As one push-button effort, Woodcock cited the Observational Medical Outcomes Project (OMOP) effort, which is directed at the NIH with FDA involvement. Industry is also participating; Woodcock herself is chairing the effort’s executive board.

OMOP Project

By Woodcock’s account, OMOP researchers have tried to combine vast stores of medical data and a long list of respected statistical techniques. The goal has been to see if well-established statistical tools could automatically detect subtle drug safety signals or verify an epidemiological hypothesis. “I see some people in the audience laughing,” Woodcock said. “You were right.” No single method evaluated by OMOP, in short, was particularly insightful. It’s unclear whether any of the OMOP research will be published in peer-reviewed journals.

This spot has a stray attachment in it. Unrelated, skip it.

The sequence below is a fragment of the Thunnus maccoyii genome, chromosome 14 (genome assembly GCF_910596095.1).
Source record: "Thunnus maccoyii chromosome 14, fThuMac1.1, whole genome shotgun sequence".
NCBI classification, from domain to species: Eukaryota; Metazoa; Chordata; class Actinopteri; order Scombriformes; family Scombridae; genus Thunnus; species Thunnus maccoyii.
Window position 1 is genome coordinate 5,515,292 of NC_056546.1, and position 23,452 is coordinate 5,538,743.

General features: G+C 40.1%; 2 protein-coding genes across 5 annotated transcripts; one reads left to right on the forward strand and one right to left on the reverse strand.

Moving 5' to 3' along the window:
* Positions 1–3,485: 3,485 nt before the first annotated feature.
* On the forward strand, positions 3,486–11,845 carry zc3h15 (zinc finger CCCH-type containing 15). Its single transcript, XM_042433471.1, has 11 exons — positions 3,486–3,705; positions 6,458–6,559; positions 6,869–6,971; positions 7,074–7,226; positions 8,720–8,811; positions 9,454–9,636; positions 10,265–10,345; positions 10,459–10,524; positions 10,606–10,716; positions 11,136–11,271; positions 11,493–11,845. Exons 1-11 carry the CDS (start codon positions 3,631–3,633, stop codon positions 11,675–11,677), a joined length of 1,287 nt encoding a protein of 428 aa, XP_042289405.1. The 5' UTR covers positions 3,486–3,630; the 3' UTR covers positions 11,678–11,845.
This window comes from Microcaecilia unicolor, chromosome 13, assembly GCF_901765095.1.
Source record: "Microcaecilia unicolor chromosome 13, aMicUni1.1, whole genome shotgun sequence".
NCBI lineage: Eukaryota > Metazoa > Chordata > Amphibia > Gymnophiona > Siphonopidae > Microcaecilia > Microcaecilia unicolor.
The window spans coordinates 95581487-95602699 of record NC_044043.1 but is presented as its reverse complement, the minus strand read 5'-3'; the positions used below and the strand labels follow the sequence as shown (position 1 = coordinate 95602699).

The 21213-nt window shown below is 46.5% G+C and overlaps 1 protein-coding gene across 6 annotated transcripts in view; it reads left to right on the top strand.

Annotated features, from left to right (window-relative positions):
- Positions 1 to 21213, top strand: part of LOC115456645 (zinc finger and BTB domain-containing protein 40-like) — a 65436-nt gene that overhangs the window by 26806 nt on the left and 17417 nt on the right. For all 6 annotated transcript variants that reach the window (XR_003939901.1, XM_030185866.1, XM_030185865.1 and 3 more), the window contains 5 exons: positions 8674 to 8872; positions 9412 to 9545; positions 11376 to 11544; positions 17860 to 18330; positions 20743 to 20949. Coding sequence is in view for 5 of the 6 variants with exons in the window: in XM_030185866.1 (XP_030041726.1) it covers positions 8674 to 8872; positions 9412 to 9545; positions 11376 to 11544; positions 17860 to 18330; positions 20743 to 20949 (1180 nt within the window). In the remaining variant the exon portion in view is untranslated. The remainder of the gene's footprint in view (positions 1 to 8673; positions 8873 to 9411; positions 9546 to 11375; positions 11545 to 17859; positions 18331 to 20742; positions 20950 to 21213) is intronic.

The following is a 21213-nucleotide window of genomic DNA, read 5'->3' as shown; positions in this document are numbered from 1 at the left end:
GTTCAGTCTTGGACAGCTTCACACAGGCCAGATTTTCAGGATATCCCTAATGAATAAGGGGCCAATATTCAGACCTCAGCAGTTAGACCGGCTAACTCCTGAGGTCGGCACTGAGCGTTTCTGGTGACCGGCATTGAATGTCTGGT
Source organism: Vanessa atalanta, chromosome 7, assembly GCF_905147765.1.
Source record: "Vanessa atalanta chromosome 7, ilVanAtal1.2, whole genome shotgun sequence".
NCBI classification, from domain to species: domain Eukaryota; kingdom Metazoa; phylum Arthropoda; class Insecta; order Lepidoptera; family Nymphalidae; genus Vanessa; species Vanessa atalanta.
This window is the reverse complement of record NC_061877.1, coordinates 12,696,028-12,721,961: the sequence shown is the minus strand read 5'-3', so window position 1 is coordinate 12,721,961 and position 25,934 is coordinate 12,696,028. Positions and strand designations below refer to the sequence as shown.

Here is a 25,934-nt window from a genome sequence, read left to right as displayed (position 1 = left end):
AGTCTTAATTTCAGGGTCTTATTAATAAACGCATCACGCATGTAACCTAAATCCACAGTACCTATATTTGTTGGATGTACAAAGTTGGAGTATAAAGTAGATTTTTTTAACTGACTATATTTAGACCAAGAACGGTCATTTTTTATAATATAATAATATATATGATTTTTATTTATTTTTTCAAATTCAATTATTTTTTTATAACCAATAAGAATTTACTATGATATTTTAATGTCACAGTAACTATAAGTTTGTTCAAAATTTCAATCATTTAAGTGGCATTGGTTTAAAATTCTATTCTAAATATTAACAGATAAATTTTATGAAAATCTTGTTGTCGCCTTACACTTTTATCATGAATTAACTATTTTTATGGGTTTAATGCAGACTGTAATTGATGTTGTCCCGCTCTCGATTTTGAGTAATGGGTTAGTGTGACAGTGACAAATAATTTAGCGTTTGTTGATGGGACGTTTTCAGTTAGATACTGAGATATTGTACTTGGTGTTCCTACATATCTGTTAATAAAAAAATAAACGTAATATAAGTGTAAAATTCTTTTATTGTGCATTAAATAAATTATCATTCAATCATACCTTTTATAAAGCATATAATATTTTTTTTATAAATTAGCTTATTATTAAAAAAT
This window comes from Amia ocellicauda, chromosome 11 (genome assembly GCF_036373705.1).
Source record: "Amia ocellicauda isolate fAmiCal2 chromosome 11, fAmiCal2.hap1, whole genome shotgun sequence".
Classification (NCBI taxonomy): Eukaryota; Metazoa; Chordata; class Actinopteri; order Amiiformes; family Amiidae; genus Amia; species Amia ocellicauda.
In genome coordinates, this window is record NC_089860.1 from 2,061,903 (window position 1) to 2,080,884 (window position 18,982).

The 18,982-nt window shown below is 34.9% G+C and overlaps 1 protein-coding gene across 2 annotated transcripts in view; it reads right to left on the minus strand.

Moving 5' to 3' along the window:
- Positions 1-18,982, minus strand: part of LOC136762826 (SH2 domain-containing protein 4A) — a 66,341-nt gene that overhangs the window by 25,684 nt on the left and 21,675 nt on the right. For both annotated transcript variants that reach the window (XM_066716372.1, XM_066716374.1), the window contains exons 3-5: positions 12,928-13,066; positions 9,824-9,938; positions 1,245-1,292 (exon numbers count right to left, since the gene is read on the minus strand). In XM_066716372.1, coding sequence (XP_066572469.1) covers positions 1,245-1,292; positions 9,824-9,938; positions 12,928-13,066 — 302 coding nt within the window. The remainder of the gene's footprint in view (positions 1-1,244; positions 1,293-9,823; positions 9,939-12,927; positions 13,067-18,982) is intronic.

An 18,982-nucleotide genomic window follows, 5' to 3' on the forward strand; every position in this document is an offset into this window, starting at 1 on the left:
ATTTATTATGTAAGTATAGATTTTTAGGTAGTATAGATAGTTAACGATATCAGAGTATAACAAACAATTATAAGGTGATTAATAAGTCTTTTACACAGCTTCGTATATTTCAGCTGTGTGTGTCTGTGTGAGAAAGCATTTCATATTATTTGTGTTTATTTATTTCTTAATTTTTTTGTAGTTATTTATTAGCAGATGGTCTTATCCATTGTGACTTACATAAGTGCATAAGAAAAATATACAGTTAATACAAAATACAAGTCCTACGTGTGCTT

Woodcock doesn’t appear especially optimistic that push-button, database-driven drug safety will soon prove valuable for either regulatory or industry professionals. Despite the poor OMOP results, she added, enthusiasm for the automated techniques remains high in certain circles. “There is a huge group of people who believe that you can do this—once you amass the data, and push a button, you get truth. This put some boundaries on that,” she said.

Woodcock faced more technical questions from the audience than those uttered at many industry events. She had no difficulties. One epidemiologist asked whether the field’s methods had been unfairly described in her talk, but Woodcock did not yield an inch. d9A2t49mkex

Indeed, Woodcock referenced the differences between clinical trial math and epidemiological math, and displayed a touch of tartness that isn’t always visible when FDA officials are at the podium. “I have trouble where people went through fifteen iterations [of the statistical analysis plan] and then came up with a result,” she said.

d9A2t49mkex